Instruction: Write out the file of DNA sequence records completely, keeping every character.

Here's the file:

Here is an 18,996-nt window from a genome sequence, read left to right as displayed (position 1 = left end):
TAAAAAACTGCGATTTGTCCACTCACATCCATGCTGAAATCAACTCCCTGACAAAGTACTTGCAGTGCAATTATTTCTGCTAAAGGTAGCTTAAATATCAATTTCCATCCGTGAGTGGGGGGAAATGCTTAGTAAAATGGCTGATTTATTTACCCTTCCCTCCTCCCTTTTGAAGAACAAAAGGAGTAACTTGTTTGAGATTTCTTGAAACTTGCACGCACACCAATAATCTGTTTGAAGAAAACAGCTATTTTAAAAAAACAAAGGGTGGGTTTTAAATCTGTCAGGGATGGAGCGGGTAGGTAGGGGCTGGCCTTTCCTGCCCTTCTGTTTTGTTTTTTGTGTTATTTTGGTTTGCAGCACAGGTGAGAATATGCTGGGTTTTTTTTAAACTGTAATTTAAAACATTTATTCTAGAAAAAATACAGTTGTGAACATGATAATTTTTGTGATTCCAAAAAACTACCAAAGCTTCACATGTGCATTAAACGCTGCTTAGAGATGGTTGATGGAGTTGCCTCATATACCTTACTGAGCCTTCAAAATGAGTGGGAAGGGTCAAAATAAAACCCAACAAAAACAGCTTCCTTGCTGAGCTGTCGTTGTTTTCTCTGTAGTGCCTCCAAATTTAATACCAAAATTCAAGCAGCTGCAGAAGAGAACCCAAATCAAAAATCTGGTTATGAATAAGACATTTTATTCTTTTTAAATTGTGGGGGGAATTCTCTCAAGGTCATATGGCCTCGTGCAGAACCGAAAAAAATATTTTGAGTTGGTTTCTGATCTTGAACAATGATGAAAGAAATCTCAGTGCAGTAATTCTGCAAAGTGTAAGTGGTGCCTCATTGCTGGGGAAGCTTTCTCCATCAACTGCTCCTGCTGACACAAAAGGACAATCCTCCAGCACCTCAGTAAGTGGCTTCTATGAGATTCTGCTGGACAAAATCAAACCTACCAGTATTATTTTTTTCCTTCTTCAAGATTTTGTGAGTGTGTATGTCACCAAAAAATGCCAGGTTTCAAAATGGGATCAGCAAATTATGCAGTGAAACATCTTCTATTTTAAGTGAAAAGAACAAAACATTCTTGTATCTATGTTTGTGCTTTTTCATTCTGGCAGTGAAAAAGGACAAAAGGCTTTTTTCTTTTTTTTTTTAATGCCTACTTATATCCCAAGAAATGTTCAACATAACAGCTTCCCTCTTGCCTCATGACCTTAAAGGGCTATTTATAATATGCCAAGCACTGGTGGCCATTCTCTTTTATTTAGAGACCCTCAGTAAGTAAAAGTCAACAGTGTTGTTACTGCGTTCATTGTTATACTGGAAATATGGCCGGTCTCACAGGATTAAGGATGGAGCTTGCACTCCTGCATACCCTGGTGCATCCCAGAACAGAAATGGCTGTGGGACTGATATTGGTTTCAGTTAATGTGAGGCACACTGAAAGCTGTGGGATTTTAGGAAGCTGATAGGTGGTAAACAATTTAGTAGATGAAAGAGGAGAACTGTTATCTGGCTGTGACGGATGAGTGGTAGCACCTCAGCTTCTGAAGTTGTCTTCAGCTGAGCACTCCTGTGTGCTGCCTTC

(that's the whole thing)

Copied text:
Here is an 18,996-nt window from a genome sequence, read left to right as displayed (position 1 = left end):
TAAAAAACTGCGATTTGTCCACTCACATCCATGCTGAAATCAACTCCCTGACAAAGTACTTGCAGTGCAATTATTTCTGCTAAAGGTAGCTTAAATATCAATTTCCATCCGTGAGTGGGGGGAAATGCTTAGTAAAATGGCTGATTTATTTACCCTTCCCTCCTCCCTTTTGAAGAACAAAAGGAGTAACTTGTTTGAGATTTCTTGAAACTTGCACGCACACCAATAATCTGTTTGAAGAAAACAGCTATTTTAAAAAAACAAAGGGTGGGTTTTAAATCTGTCAGGGATGGAGCGGGTAGGTAGGGGCTGGCCTTTCCTGCCCTTCTGTTTTGTTTTTTGTGTTATTTTGGTTTGCAGCACAGGTGAGAATATGCTGGGTTTTTTTTAAACTGTAATTTAAAACATTTATTCTAGAAAAAATACAGTTGTGAACATGATAATTTTTGTGATTCCAAAAAACTACCAAAGCTTCACATGTGCATTAAACGCTGCTTAGAGATGGTTGATGGAGTTGCCTCATATACCTTACTGAGCCTTCAAAATGAGTGGGAAGGGTCAAAATAAAACCCAACAAAAACAGCTTCCTTGCTGAGCTGTCGTTGTTTTCTCTGTAGTGCCTCCAAATTTAATACCAAAATTCAAGCAGCTGCAGAAGAGAACCCAAATCAAAAATCTGGTTATGAATAAGACATTTTATTCTTTTTAAATTGTGGGGGGAATTCTCTCAAGGTCATATGGCCTCGTGCAGAACCGAAAAAAATATTTTGAGTTGGTTTCTGATCTTGAACAATGATGAAAGAAATCTCAGTGCAGTAATTCTGCAAAGTGTAAGTGGTGCCTCATTGCTGGGGAAGCTTTCTCCATCAACTGCTCCTGCTGACACAAAAGGACAATCCTCCAGCACCTCAGTAAGTGGCTTCTATGAGATTCTGCTGGACAAAATCAAACCTACCAGTATTATTTTTTTCCTTCTTCAAGATTTTGTGAGTGTGTATGTCACCAAAAAATGCCAGGTTTCAAAATGGGATCAGCAAATTATGCAGTGAAACATCTTCTATTTTAAGTGAAAAGAACAAAACATTCTTGTATCTATGTTTGTGCTTTTTCATTCTGGCAGTGAAAAAGGACAAAAGGCTTTTTTCTTTTTTTTTTTAATGCCTACTTATATCCCAAGAAATGTTCAACATAACAGCTTCCCTCTTGCCTCATGACCTTAAAGGGCTATTTATAATATGCCAAGCACTGGTGGCCATTCTCTTTTATTTAGAGACCCTCAGTAAGTAAAAGTCAACAGTGTTGTTACTGCGTTCATTGTTATACTGGAAATATGGCCGGTCTCACAGGATTAAGGATGGAGCTTGCACTCCTGCATACCCTGGTGCATCCCAGAACAGAAATGGCTGTGGGACTGATATTGGTTTCAGTTAATGTGAGGCACACTGAAAGCTGTGGGATTTTAGGAAGCTGATAGGTGGTAAACAATTTAGTAGATGAAAGAGGAGAACTGTTATCTGGCTGTGACGGATGAGTGGTAGCACCTCAGCTTCTGAAGTTGTCTTCAGCTGAGCACTCCTGTGTGCTGCCTTC